The Gospel According To Tomàs

The Gospel According To Tomàs | A Novel

The Gospel According To Tomàs

Available to purchase – on Amazon.com – on Amazon.co.uk

This is my novel – which took ages to write. I bloomin’ love it – and that’s a few years on from when I said: OK, that’s it. I hope it makes my reader have a chuckle too. It does me every time I open a page at random.

The blurb goes:

Tomàs is in pain. His thoughts bristle. Mid-life, there has been such a lot of life, and arguably too much fun, so much fun. Poor life-choices have been made.

So now he is here: in Spain, in seminary. (He only wants to be pure. There *is* faith – but it isn’t working.)

Tomàs’s thoughts bristle sexually. The confessional was supposed to fix all this. History suggests that there has been a betrayal – and human reason cannot stand the affront. So the teachings and the doctrines of the Church unravel. Priesthood. Of all things. Priesthood. Because he hasn’t any money…

We live our lives forwards and barely we might understand what happened looking back.

Truth will out. His CV lies – to get here – have not yet beyond repair broken Tomàs. Life will be acknowledged.

Within the march of time as Tomàs fails to thrive, the killing thought is this: that love is truth and truth is love – and that the Church is wrong.

A study in Christian faith, in truth and mental pilgrimage, in time and love and sexuality.

‘Tomàs is mostly okay. I have a lot of affection for him. While not an entirely reliable narrator, he is trying to tell the truth, and he basically knows where he’s stretching things. There are one or two matters of sacred text and Church doctrine he’s a bit iffy on. There are passages where the drama of the discourse plays upon internal contradictions in doctrine, in addition to the odd, quaintly spirited hack at Enlightenment standards: contemporary science and the liberal arts peddling their news as it were in the porch at the Vatican. Tomàs is not quite to be entirely trusted here.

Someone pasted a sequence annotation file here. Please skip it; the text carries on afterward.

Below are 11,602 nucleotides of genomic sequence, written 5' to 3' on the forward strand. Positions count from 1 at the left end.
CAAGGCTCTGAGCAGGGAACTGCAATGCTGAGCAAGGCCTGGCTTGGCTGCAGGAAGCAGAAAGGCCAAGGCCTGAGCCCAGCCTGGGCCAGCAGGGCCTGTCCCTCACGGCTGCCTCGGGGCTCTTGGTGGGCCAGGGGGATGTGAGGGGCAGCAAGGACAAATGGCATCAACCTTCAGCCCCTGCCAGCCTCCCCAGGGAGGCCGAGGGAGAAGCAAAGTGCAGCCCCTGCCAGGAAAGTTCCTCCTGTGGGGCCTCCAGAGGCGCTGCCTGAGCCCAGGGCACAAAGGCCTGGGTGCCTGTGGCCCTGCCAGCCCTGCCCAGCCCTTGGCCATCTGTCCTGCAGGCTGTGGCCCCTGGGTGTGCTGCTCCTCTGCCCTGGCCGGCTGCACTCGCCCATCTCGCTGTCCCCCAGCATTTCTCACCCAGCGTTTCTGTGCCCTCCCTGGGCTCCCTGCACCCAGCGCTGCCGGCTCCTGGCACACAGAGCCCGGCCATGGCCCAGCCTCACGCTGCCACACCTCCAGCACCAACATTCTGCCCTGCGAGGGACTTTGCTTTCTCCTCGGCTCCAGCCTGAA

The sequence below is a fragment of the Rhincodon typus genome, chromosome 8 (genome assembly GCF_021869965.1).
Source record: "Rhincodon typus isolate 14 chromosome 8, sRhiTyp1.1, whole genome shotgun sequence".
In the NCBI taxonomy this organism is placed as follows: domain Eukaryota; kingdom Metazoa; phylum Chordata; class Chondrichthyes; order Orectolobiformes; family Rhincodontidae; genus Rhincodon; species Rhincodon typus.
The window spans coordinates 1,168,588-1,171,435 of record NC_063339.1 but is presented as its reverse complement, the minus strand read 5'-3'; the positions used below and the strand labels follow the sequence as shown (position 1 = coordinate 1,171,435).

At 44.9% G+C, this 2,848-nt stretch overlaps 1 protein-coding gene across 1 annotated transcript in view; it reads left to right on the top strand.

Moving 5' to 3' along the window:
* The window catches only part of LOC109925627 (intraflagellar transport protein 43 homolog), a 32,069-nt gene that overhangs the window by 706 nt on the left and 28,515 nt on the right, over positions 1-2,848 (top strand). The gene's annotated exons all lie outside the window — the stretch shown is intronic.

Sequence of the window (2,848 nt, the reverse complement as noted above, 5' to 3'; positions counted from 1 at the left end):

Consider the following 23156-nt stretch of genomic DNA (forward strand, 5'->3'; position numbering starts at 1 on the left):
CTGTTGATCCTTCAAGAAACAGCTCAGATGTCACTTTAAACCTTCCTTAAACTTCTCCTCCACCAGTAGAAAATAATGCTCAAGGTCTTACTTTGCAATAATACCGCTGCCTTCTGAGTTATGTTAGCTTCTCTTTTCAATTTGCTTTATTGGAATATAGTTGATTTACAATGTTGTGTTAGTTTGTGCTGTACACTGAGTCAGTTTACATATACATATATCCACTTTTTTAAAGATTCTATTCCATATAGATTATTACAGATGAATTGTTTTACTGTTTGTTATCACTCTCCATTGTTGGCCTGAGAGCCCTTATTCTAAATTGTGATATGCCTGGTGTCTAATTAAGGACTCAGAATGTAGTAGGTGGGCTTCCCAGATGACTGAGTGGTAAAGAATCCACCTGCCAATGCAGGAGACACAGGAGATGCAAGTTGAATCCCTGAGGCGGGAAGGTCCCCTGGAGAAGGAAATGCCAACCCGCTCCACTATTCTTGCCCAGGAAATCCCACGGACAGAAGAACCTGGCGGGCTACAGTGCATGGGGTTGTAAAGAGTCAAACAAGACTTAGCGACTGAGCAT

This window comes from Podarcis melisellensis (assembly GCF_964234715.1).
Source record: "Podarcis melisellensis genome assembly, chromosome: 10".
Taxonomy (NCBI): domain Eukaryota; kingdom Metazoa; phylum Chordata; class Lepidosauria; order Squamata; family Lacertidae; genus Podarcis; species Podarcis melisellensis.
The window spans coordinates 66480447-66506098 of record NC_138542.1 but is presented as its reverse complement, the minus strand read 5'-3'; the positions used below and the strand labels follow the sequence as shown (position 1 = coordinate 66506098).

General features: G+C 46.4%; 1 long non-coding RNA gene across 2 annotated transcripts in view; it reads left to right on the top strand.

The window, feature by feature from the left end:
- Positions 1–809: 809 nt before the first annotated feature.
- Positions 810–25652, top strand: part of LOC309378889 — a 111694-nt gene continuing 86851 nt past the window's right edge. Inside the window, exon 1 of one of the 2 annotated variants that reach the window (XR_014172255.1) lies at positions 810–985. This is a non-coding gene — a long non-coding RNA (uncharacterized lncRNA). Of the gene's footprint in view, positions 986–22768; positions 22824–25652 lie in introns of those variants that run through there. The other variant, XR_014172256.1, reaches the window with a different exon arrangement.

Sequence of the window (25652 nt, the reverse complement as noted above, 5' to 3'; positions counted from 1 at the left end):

Tomàs has reached a point at which he hates every minute of his time in seminary. He is in a hole – symptomatic of clinical depression or aching semi-permanent hangover. All the mind-numbing terrors of the earth are rattling around in a locked-in head. The priests are rubbish, his fellow students as appalling as he is. The faith is missing. One of his problems is that he is very busy failing to believe that this faith as figured in the narratives of the Church is true. There is no sense of a future available to him. The ‘out’ is memory. There is comfort and coherency in memory – up to a point, until that too rebels on him. Tomàs has attempted a kind of perfection – the failure in which is become catastrophically destructive.’

  Site by Oliver Peers 2022 | Contact